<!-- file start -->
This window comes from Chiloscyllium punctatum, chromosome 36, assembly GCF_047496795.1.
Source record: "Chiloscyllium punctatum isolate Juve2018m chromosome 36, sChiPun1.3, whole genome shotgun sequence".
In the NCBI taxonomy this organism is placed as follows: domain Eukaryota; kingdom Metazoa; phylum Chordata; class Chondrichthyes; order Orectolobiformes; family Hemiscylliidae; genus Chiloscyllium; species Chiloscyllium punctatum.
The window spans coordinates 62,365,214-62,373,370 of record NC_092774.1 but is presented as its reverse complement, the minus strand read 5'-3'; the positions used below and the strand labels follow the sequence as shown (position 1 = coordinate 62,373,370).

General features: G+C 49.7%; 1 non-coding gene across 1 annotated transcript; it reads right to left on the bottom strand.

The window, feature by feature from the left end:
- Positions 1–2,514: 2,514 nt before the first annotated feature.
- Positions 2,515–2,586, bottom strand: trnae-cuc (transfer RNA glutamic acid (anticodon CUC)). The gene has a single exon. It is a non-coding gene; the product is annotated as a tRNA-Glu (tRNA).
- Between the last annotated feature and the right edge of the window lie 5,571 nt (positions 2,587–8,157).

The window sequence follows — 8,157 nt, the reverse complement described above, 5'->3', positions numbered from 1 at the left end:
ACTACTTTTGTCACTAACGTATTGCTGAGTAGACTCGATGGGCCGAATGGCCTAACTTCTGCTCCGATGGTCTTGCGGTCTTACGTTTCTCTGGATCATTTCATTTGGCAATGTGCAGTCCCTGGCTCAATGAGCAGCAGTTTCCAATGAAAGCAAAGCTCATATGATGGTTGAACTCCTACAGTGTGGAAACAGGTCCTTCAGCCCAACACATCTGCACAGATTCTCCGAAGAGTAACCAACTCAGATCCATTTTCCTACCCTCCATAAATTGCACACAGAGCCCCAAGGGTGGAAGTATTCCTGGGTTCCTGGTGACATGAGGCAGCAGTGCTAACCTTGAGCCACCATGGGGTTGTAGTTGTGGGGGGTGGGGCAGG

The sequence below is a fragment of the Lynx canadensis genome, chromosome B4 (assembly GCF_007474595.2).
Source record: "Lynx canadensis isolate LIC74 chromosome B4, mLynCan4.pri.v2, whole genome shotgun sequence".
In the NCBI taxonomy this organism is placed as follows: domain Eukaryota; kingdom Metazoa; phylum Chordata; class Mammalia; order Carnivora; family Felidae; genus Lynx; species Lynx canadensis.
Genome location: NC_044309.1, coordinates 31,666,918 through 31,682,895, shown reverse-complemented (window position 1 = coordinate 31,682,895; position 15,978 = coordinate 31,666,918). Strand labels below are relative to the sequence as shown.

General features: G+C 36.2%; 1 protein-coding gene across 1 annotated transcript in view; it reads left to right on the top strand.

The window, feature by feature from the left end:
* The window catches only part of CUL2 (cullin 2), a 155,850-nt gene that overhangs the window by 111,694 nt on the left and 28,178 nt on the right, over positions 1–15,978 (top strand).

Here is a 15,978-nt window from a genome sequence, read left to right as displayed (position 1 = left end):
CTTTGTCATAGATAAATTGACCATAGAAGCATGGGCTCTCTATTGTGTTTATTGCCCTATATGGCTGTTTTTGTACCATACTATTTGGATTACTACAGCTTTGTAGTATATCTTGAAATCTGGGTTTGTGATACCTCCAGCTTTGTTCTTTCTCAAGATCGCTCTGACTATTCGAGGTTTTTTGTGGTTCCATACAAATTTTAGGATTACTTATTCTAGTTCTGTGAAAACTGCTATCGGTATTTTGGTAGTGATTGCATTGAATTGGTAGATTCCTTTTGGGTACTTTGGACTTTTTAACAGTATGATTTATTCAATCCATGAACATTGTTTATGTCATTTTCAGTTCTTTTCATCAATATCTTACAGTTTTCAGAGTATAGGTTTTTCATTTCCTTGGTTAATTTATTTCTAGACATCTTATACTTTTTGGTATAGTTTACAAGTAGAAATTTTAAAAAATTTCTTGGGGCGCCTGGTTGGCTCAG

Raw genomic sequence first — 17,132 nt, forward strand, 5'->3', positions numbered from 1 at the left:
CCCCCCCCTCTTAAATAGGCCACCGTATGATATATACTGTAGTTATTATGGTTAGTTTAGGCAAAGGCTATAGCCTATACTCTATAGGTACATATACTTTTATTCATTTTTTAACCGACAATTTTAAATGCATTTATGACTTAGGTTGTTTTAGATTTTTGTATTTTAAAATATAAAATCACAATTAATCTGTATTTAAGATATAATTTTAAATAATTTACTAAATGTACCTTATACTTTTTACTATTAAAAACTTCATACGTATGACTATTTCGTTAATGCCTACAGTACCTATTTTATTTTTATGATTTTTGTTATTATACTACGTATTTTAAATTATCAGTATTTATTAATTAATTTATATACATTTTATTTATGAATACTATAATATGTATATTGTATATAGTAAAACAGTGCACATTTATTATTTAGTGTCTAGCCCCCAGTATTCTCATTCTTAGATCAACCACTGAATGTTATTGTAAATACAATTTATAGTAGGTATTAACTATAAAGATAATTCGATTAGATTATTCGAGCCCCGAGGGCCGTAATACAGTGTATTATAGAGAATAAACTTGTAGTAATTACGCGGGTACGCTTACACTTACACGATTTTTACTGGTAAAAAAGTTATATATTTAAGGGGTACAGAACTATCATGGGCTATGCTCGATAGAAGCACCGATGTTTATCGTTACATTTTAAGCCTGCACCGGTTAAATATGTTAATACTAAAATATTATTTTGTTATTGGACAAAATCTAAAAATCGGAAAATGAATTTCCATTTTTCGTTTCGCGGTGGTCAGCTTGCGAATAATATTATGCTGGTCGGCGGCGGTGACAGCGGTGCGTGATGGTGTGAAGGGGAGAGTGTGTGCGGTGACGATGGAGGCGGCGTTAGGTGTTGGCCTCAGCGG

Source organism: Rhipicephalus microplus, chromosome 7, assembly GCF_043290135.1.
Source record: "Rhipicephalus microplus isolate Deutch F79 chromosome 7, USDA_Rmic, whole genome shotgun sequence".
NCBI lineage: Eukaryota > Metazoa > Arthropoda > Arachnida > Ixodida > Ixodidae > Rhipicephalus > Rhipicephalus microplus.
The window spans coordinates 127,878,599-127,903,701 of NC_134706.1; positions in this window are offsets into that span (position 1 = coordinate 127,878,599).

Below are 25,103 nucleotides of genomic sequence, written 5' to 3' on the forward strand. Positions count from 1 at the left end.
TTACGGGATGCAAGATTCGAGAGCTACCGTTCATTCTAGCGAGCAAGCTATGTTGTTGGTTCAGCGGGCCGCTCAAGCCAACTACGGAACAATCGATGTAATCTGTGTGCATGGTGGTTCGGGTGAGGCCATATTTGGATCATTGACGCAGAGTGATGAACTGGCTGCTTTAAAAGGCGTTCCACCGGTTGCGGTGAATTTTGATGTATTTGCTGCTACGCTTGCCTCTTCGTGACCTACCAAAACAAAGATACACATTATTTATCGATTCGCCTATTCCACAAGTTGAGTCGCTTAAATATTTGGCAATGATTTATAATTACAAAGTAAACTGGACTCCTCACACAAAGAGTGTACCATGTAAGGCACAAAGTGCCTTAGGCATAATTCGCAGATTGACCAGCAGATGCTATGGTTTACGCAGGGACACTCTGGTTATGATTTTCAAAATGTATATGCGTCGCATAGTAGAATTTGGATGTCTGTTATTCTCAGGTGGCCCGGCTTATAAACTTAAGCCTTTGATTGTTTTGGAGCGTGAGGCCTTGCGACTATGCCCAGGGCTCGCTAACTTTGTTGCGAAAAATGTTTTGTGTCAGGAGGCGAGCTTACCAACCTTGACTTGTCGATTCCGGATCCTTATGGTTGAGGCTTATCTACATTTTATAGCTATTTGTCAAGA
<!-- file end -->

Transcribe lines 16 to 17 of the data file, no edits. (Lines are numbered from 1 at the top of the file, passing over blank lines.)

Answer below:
General features: G+C 36.2%; 1 protein-coding gene across 1 annotated transcript in view; it reads left to right on the top strand.

The window, feature by feature from the left end: